Arborists and horticulturists have done a great job of persuading people that mulching trees is a good idea. Mulch helps retain soil moisture, reduces competition from grass and weeds, and eliminates bark damage from lawn mowers and weed-eaters.
Unfortunately, we haven’t been clear about how to apply that mulch. We should have emphasized not more than 2 inches deep on our poorly drained soils. As is so often the case, people have assumed that more is better. Mulch heaped up in volcano-shaped mounds around a tree can actually be fatal to the plant.
Thick mulch holds too much moisture in the soil. This can cause the roots to rot or encourage the growth of disease organisms that attack the roots. Mulch piled against the tree trunk or covering the root flare (that area where the trunk spreads out into roots) prevents air exchange through the bark and causes death of the inner vessels that carry nutrients through the tree.
Over-mulching cools the soil so much that roots don’t grow well. This is especially a problem in the early spring. The decomposition of hardwood mulch can rob the tree of nitrogen. Both growing and rotting of wood require nitrogen. Over-mulching encourages growth of girdling roots that can encircle the tree and eventually choke it to death.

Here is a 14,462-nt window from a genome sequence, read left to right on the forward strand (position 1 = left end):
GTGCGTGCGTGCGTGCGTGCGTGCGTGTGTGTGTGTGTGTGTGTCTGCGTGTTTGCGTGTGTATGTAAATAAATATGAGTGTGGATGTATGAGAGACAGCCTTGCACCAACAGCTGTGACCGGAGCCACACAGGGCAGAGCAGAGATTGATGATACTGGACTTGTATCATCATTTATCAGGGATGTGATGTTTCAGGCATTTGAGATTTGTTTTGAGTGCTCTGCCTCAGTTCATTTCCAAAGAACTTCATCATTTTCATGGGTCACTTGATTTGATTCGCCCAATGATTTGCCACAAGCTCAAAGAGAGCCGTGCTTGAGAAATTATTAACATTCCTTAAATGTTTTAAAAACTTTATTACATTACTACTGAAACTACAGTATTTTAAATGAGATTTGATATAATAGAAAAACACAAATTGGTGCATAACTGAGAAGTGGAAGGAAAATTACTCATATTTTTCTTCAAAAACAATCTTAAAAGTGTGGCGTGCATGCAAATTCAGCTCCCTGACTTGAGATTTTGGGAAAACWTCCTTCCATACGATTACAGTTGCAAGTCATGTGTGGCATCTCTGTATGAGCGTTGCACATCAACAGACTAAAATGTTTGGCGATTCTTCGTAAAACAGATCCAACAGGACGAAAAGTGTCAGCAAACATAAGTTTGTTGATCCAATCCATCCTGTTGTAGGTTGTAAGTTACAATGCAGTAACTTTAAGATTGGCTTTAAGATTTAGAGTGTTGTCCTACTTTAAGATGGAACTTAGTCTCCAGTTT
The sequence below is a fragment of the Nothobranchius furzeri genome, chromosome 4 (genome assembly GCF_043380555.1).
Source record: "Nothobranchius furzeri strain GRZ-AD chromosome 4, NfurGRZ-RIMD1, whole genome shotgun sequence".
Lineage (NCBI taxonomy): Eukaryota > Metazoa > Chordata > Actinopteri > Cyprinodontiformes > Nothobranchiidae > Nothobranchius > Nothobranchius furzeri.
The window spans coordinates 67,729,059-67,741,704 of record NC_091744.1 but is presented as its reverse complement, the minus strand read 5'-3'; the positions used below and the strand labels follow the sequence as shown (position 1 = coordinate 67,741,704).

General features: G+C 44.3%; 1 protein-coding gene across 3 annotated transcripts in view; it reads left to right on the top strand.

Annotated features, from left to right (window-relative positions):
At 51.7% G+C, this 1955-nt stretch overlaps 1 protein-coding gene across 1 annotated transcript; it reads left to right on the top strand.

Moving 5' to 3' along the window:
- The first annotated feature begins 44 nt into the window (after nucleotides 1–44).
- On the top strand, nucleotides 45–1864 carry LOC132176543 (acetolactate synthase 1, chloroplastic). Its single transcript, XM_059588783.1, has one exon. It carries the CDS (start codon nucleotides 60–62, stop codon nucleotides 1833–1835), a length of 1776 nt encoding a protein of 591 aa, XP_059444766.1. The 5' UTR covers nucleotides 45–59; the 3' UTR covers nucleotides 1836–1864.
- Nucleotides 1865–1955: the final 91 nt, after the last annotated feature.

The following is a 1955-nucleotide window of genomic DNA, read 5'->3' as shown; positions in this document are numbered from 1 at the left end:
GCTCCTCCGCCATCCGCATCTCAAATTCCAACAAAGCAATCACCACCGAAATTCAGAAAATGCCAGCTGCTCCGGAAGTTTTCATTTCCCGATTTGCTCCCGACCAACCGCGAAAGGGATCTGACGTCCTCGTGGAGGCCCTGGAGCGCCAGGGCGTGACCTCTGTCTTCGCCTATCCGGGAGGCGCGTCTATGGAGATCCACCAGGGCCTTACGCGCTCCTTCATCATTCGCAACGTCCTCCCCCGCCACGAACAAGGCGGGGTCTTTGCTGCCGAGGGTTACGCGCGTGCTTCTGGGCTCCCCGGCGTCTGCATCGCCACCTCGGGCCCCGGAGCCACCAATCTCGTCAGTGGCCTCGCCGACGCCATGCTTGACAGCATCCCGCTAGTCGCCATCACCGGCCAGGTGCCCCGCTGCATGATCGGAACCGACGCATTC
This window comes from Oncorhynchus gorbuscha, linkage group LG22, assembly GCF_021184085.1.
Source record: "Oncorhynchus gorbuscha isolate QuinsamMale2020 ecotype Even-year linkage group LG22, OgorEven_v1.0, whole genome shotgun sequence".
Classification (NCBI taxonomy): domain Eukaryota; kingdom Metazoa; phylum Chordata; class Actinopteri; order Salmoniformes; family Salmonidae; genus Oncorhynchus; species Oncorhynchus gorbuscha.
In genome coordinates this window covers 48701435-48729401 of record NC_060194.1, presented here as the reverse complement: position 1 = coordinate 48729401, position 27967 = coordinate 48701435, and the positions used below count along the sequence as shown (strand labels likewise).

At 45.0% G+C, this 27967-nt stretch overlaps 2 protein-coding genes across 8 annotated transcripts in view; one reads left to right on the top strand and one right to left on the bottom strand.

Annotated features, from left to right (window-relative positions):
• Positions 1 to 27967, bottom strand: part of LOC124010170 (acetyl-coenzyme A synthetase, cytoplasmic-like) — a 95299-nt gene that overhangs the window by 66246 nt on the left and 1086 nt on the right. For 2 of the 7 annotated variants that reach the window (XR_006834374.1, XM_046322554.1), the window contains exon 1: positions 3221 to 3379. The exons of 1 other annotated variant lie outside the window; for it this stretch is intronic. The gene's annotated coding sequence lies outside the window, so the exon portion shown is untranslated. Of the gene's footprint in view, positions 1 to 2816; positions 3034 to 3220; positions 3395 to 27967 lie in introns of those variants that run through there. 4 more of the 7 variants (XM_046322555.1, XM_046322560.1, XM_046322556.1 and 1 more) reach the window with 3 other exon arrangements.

Mulching can be one of the best or one of the worst cultural practices that can be done for landscape plantings, depending on what is applied and how. That is the message from Chris R. Carlson, Director of Horticulture Technology at Kent State University in the February edition of Arborist News. His recommendations for our heavy clay soils are to mulch wide not deep.
He suggests killing or removing all vegetation from an 8-foot circle around a tree and covering that area with 2 inches of mulch. Deeper layers cause problems; any thinner will allow the weeds to grow back. Use mulch that has large chunks so that air can circulate and water can pass through. Keep the mulch layer 3 to 6 inches away from the trunk of young trees and 8 inches away from older tree trunks.
Make sure your mulch is not too fresh. If it is recently chipped it will pull soil nitrogen away from the roots. Bagged mulch should be OK. Let fresh mulch compost for at least 6 weeks before you apply it to your trees.
After a while wood mulch will decompose and turn into soil. Before you add new mulch, rake the old to loosen it up and check its depth. Otherwise, the mulch can develop a matted waterproof layer that keeps moisture from reaching the soil.
Look at trees in their natural state. Their leaves fall under their branches, keeping down weeds and returning nutrients to the soil. Look at the area covered by leaves and the depth of the coverage. No volcanoes there. Our mulching should copy the natural process.